Container lines are giving the world an economic window into the future of land-based cargo flow across the United States. This window gives a sense of the inevitability of post-pandemic hardships much the same as the inevitability of taxes and death.
Container line schedules indicate that seaborne Imports for the United States will fall drastically. This will lower trucking and rail demand to the extent that the loss in seaborne exports can’t be offset by an increased volume of land orders whether it is from domestic producers, distribution centers, or warehouses.
The newest figures are quite astonishing. The Copenhagen-based Sea Intelligence figures have noted that 435 deep-sea sailings have been canceled up until April 25. These losses are results of the reduced demand brought about by the Coronavirus. It equates to a complete loss of 7 million twenty-foot equivalent units of capacity between Europe and the United States. After this report was released additional cancellations were announced by groups like Hapag-Lloyd and Maersk. carriers are starting to show a very high degree of discipline when it comes to capacity management because of this pandemic. The shipping industry has implemented a very forceful response to this turn down in market demand.
Volumes arriving at seaports in the United States are inherently limited because of the capacity of the inbound container ship. This capacity can be determined in advance by way of sailing schedules. Unfortunately, the unannounced departure cancellations extend through July.
That said it can take between 14 and 22 days for a container ship to leave China and reach Los Angeles or Long Beach in California and those leaving China and heading for East Coast ports can take between 30 to 40 days. The current pace of import reductions from the United States is in large part determined by the canceled sailings, affected TEU capacities as well as increased transit time.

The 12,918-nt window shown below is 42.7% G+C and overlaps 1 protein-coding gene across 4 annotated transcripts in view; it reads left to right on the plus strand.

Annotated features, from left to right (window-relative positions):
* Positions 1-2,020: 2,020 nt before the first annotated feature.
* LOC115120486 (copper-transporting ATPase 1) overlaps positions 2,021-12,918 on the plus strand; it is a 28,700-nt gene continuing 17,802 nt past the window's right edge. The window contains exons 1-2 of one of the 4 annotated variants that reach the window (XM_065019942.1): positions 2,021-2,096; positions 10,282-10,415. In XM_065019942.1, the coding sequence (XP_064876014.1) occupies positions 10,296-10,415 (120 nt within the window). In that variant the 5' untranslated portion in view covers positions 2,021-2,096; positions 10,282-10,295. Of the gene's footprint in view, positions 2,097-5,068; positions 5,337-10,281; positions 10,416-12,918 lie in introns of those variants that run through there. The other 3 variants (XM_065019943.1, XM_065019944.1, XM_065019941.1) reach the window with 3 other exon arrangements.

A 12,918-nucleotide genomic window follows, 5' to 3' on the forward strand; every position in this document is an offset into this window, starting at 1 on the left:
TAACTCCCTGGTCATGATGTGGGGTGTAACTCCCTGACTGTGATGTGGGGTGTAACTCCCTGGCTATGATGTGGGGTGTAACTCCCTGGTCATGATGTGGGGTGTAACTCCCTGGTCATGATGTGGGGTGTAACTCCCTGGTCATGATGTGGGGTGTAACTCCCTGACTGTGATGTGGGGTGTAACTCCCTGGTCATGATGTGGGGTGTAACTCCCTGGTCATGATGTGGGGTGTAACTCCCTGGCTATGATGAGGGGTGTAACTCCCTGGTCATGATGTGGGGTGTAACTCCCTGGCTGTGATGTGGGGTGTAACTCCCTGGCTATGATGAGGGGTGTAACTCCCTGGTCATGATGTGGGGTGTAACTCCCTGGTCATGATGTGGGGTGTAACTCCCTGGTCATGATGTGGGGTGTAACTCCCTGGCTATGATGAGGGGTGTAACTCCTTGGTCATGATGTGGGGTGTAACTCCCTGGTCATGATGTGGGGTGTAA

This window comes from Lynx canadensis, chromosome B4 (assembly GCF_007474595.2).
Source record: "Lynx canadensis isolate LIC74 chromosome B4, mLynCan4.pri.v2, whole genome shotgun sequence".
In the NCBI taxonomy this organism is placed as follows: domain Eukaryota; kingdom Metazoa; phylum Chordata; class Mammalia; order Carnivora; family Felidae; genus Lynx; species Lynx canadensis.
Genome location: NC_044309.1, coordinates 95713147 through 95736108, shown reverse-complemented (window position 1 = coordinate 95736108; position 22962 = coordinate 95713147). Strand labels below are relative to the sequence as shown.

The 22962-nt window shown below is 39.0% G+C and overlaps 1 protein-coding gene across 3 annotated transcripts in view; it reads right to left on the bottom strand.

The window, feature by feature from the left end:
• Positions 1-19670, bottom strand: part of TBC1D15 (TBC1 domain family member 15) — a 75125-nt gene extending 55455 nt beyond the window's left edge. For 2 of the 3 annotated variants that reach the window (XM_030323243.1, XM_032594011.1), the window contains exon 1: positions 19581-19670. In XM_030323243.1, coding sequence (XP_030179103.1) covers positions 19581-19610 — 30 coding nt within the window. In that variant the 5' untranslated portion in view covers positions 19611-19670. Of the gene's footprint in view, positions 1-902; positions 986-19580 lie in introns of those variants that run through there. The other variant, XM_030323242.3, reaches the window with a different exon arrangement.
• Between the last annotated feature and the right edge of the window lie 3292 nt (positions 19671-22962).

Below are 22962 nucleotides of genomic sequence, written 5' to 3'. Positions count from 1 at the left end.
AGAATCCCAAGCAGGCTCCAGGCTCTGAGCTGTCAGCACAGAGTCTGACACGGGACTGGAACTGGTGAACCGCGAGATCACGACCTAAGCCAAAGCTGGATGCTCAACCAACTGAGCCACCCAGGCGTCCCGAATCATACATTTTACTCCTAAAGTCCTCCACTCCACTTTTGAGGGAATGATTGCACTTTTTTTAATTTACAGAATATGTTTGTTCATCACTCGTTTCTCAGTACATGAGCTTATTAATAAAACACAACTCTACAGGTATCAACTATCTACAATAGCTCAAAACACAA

Already 13 percent of Trans-Pacific sailings to America that were meant to depart between April 6th and April 13th have been canceled. Cancellations rose to 20 percent between the week of April 13th and April 19th, 28 percent between April 20th and 26, 21 percent for April 27th through May 3rd, and 26 percent for May 3rd through May 9th. It is important to remember that it takes an additional 2 to 6 weeks for the dates of transit for these canceled sailings to have a declining impact on import figures.
Taking into consideration the downside risk, if 20% of arrivals for U.S. ports that were previously scheduled do not show up, the cargo imports through said gateway would drop by a figure of 20% versus what they would have been otherwise but that’s assuming that the slot utilization remains the same. The port volume stands to decline an additional 20% if those non-canceled ships lead to decreased slot utilization.